Rentable’s Cost and Opportunity series has so far helped you weigh the best cities for jobs in tech, health care, and PR. This month, we’ll turn to one of the nation’s most important jobs: education. The American Community Survey’s education occupational category includes all teachers, regardless of level, as well as teaching assistants, museum curators, archivists, and librarians.
Whether you’re a Montessori teacher, a college professor with tenure, or a librarian, you need a place to live. And if you’re renting, some cities are better than others.
Job density metrics for education naturally favor college towns with more centralized economies. So it’s no surprise that when it comes to sheer job opportunities, two cities are well above the rest: Rochester, NY; and Chapel Hill, NC. Almost 91 jobs out of every 1,000 in the Chapel Hill-Durham MSA — home to both the University of North Carolina and Duke — are in education. Rochester, which hosts the University of Rochester as well as campuses for SUNY-Brockport and Monroe Community College, has a similarly high figure of 88.
But access to job opportunities isn’t the only factor to consider when you’re relocating for a career — you also need to balance your potential earnings with your potential housing costs. To make this easier, we’ve created our own formula to score 76 MSAs nationwide on a weighted balance of median one-bedroom rent, median educator salary, and job density.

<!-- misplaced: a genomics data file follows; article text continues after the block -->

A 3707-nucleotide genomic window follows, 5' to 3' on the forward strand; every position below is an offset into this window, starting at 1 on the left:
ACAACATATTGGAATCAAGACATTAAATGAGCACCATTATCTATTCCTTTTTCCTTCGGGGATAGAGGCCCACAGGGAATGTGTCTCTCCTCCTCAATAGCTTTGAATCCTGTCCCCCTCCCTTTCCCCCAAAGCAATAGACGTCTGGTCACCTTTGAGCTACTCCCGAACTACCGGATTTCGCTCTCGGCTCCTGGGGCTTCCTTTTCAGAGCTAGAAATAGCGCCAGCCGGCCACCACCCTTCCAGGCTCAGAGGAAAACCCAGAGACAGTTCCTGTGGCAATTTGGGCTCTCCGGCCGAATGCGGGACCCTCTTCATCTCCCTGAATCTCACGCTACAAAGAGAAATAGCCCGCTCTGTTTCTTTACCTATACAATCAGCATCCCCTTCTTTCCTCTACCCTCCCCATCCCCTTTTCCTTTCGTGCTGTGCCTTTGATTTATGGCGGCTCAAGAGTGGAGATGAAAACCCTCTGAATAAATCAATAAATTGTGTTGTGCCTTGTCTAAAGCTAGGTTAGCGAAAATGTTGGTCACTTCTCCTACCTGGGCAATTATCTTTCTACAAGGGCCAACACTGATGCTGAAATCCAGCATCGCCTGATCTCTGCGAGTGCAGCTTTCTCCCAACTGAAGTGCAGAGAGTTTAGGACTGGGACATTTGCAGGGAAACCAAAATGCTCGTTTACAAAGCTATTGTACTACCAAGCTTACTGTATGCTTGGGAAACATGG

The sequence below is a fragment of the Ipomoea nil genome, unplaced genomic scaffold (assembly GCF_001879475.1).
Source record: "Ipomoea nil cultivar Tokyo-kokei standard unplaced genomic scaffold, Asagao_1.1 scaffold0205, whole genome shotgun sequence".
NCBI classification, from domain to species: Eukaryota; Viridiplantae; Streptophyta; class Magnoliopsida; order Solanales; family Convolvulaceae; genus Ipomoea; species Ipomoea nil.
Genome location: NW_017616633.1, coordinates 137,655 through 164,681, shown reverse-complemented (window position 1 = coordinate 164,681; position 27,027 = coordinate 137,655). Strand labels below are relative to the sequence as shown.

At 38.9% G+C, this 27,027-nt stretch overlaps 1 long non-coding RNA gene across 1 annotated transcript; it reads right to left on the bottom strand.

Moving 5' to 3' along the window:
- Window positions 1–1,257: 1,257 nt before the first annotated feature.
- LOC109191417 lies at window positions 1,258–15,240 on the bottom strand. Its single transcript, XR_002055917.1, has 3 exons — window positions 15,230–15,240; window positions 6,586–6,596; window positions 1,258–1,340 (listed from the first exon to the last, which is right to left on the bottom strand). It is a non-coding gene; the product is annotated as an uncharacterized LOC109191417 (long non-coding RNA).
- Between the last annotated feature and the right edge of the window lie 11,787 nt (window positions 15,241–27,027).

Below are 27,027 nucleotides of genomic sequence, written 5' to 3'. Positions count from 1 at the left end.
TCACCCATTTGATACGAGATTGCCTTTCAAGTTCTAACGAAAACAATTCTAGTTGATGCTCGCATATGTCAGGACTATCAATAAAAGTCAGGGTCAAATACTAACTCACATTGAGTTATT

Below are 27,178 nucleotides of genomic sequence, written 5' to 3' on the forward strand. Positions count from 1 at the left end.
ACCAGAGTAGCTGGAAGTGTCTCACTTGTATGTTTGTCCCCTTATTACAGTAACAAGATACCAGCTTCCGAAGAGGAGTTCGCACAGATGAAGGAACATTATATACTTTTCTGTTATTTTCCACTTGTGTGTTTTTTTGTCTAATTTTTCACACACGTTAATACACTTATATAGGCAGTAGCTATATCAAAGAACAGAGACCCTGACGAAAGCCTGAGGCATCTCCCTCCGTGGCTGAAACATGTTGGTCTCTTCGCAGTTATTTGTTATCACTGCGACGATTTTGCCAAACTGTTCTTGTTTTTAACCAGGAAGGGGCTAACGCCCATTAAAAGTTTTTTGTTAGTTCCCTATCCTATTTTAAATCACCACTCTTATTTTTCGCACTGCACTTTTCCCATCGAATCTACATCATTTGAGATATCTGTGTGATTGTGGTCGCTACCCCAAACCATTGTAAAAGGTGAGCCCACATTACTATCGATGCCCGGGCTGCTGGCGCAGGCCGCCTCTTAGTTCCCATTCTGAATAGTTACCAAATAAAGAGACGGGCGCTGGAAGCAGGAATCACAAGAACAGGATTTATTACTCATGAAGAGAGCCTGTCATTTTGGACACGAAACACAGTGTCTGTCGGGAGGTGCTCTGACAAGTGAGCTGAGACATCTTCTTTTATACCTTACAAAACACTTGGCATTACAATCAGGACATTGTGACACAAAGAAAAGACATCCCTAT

Taking income, rent, and density into account, Rochester and Chapel Hill again lead the way, with scores of 8.8 and 8.5 (out of a perfect 10) — but their positions are reversed. That’s mostly due to Rochester’s extremely favorable income-to-rent ratio. Educators in both cities make similar salaries ($51,360 in Rochester and $51,870 in Chapel Hill), but the median rent for a one-bedroom in Rochester is only $650 per month, compared to $1,094 in Chapel Hill.
Other cities with high composite scores are Newark (6.8), Philadelphia (6.6), and Fresno, CA (6.5). Two Texas cities, El Paso and Lubbock, are in the top 10 largely on the backs of excellent income-to-rent ratios — 5.8 and 6.5, respectively. At 5.9, Lubbock may have only the 10th-highest composite score on our list, but the city — a small city in the panhandle home to Texas Tech — has the second-best ratio of income ($45,920) to rent ($588) on the list.
Despite low rents ($652), a low job concentration of 42 educator jobs per thousand keeps Indianapolis, IN, on the other end of the list, with the third-worst composite score. Only Las Vegas, NV, with just under 38 teaching jobs per thousand, has a lower concentration of jobs, earning the worst composite score. As for San Francisco? The biggest contributor to its score of 1.2, second-worst on the list, is the rent. Not many teachers can afford a rent of $3,415 per month on their $56,390 salary.
For press inquiries, contact Sam Radbil.